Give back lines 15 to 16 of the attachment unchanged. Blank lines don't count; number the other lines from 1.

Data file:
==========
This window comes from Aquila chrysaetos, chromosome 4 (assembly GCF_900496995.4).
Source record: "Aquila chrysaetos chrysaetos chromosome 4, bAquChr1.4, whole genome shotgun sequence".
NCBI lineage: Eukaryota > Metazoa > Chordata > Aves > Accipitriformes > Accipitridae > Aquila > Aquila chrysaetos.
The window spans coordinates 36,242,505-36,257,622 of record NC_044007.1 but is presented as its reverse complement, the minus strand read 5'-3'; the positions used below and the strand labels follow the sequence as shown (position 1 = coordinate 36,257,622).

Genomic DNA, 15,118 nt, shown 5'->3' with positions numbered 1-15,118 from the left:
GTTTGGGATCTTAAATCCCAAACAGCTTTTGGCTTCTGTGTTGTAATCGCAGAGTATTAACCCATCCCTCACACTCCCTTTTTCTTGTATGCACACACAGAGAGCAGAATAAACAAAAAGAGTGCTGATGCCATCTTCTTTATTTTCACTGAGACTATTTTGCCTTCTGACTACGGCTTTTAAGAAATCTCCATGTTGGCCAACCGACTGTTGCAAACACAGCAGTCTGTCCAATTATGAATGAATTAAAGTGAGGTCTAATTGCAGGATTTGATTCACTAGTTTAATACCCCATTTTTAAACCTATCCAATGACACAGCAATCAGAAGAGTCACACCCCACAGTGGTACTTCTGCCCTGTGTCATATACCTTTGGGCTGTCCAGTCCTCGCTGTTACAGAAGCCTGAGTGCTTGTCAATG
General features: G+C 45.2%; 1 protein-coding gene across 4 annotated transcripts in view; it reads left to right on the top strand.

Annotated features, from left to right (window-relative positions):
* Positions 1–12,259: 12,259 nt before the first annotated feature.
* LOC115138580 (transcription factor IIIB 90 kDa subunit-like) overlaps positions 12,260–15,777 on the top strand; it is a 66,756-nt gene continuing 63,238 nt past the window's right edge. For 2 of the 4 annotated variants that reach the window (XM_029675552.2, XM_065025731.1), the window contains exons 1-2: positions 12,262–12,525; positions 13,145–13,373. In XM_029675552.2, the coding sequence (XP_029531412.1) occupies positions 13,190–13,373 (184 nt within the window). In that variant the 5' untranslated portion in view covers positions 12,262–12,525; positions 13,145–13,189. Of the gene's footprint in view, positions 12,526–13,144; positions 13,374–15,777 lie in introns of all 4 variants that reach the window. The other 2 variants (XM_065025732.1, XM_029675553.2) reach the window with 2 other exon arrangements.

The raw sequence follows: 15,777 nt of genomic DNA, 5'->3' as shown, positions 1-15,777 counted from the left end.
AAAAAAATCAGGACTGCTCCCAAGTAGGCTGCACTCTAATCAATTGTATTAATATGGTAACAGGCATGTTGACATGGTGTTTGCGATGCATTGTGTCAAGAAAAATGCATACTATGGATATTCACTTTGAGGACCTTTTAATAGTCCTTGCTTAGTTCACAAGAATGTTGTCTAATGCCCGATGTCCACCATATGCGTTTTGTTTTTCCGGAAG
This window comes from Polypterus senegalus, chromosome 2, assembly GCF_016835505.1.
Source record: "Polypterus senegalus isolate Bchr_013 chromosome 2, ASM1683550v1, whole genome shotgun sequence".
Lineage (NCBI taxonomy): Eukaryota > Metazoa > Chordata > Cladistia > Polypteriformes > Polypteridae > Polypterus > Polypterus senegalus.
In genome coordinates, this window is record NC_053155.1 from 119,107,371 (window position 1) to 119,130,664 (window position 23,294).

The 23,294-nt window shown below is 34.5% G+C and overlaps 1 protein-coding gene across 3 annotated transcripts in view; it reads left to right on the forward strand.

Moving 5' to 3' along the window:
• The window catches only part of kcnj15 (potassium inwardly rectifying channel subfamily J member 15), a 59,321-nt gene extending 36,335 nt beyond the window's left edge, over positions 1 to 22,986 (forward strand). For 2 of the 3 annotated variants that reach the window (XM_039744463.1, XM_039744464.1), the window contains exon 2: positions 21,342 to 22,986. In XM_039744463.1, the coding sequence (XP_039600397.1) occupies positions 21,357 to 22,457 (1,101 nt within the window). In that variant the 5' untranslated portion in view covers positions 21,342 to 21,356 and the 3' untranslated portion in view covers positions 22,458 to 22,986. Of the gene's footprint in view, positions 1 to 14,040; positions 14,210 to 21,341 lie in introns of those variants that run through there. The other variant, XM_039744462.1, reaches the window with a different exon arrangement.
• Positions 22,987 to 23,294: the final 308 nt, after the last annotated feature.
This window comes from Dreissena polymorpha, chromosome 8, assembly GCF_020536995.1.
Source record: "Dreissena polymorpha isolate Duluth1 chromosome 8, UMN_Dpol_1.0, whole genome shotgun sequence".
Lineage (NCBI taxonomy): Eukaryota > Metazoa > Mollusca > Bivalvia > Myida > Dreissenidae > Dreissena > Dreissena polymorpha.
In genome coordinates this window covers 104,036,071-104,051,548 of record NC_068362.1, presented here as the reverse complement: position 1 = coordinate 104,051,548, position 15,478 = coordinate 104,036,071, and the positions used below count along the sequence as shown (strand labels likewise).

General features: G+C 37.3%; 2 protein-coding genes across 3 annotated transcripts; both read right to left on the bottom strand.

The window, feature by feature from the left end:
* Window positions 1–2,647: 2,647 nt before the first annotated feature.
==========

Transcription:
Lineage (NCBI taxonomy): Eukaryota > Metazoa > Chordata > Cladistia > Polypteriformes > Polypteridae > Polypterus > Polypterus senegalus.
In genome coordinates, this window is record NC_053155.1 from 119,107,371 (window position 1) to 119,130,664 (window position 23,294).